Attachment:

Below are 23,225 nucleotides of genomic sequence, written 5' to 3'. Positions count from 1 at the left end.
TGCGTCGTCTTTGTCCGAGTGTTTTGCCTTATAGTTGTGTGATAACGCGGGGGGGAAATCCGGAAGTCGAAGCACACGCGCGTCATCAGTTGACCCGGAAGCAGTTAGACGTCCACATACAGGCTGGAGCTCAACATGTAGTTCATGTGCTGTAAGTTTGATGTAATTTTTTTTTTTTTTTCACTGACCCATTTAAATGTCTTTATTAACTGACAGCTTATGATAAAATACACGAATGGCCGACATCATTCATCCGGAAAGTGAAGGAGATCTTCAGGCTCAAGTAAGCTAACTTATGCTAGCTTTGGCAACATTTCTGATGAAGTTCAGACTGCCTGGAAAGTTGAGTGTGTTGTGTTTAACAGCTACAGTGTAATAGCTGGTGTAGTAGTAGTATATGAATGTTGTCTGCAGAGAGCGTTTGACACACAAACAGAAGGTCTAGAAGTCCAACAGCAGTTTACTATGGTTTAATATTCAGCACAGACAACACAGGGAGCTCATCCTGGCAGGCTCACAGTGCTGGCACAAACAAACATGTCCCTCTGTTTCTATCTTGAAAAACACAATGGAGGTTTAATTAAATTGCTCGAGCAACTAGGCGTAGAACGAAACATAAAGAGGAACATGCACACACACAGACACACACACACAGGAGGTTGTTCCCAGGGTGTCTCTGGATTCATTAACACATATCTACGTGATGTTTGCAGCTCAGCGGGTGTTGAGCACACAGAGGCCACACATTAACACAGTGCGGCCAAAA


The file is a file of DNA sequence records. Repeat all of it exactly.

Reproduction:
Below are 23,225 nucleotides of genomic sequence, written 5' to 3'. Positions count from 1 at the left end.
TGCGTCGTCTTTGTCCGAGTGTTTTGCCTTATAGTTGTGTGATAACGCGGGGGGGAAATCCGGAAGTCGAAGCACACGCGCGTCATCAGTTGACCCGGAAGCAGTTAGACGTCCACATACAGGCTGGAGCTCAACATGTAGTTCATGTGCTGTAAGTTTGATGTAATTTTTTTTTTTTTTTCACTGACCCATTTAAATGTCTTTATTAACTGACAGCTTATGATAAAATACACGAATGGCCGACATCATTCATCCGGAAAGTGAAGGAGATCTTCAGGCTCAAGTAAGCTAACTTATGCTAGCTTTGGCAACATTTCTGATGAAGTTCAGACTGCCTGGAAAGTTGAGTGTGTTGTGTTTAACAGCTACAGTGTAATAGCTGGTGTAGTAGTAGTATATGAATGTTGTCTGCAGAGAGCGTTTGACACACAAACAGAAGGTCTAGAAGTCCAACAGCAGTTTACTATGGTTTAATATTCAGCACAGACAACACAGGGAGCTCATCCTGGCAGGCTCACAGTGCTGGCACAAACAAACATGTCCCTCTGTTTCTATCTTGAAAAACACAATGGAGGTTTAATTAAATTGCTCGAGCAACTAGGCGTAGAACGAAACATAAAGAGGAACATGCACACACACAGACACACACACACAGGAGGTTGTTCCCAGGGTGTCTCTGGATTCATTAACACATATCTACGTGATGTTTGCAGCTCAGCGGGTGTTGAGCACACAGAGGCCACACATTAACACAGTGCGGCCAAAA